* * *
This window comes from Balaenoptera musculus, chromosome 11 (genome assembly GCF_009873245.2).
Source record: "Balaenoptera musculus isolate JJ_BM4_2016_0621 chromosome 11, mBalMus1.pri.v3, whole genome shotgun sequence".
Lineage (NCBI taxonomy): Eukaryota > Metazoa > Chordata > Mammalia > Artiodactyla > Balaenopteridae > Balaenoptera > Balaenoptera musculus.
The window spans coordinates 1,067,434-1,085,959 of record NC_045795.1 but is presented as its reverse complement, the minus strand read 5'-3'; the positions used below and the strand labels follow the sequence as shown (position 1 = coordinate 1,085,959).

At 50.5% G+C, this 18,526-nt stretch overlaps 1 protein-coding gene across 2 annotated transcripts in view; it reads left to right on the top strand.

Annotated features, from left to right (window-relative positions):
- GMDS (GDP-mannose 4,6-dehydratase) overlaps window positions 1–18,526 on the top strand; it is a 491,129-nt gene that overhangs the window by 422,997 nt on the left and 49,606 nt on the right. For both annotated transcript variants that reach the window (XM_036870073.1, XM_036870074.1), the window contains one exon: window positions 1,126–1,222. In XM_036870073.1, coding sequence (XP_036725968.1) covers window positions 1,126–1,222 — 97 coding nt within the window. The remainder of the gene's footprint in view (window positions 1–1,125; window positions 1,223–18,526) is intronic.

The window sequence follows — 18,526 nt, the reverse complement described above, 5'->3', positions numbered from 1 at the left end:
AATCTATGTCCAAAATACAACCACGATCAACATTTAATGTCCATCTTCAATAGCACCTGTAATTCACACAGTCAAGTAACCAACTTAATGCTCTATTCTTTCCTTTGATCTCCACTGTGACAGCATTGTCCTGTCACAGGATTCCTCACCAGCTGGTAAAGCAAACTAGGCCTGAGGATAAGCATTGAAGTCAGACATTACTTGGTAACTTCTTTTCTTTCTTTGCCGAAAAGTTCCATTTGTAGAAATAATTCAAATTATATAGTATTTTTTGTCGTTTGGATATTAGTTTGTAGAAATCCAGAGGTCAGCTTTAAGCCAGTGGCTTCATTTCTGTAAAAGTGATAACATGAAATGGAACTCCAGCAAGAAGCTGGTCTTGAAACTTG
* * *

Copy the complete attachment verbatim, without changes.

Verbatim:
This window comes from Balaenoptera musculus, chromosome 11 (genome assembly GCF_009873245.2).
Source record: "Balaenoptera musculus isolate JJ_BM4_2016_0621 chromosome 11, mBalMus1.pri.v3, whole genome shotgun sequence".
Lineage (NCBI taxonomy): Eukaryota > Metazoa > Chordata > Mammalia > Artiodactyla > Balaenopteridae > Balaenoptera > Balaenoptera musculus.
The window spans coordinates 1,067,434-1,085,959 of record NC_045795.1 but is presented as its reverse complement, the minus strand read 5'-3'; the positions used below and the strand labels follow the sequence as shown (position 1 = coordinate 1,085,959).

At 50.5% G+C, this 18,526-nt stretch overlaps 1 protein-coding gene across 2 annotated transcripts in view; it reads left to right on the top strand.

Annotated features, from left to right (window-relative positions):
- GMDS (GDP-mannose 4,6-dehydratase) overlaps window positions 1–18,526 on the top strand; it is a 491,129-nt gene that overhangs the window by 422,997 nt on the left and 49,606 nt on the right. For both annotated transcript variants that reach the window (XM_036870073.1, XM_036870074.1), the window contains one exon: window positions 1,126–1,222. In XM_036870073.1, coding sequence (XP_036725968.1) covers window positions 1,126–1,222 — 97 coding nt within the window. The remainder of the gene's footprint in view (window positions 1–1,125; window positions 1,223–18,526) is intronic.

The window sequence follows — 18,526 nt, the reverse complement described above, 5'->3', positions numbered from 1 at the left end:
AATCTATGTCCAAAATACAACCACGATCAACATTTAATGTCCATCTTCAATAGCACCTGTAATTCACACAGTCAAGTAACCAACTTAATGCTCTATTCTTTCCTTTGATCTCCACTGTGACAGCATTGTCCTGTCACAGGATTCCTCACCAGCTGGTAAAGCAAACTAGGCCTGAGGATAAGCATTGAAGTCAGACATTACTTGGTAACTTCTTTTCTTTCTTTGCCGAAAAGTTCCATTTGTAGAAATAATTCAAATTATATAGTATTTTTTGTCGTTTGGATATTAGTTTGTAGAAATCCAGAGGTCAGCTTTAAGCCAGTGGCTTCATTTCTGTAAAAGTGATAACATGAAATGGAACTCCAGCAAGAAGCTGGTCTTGAAACTTG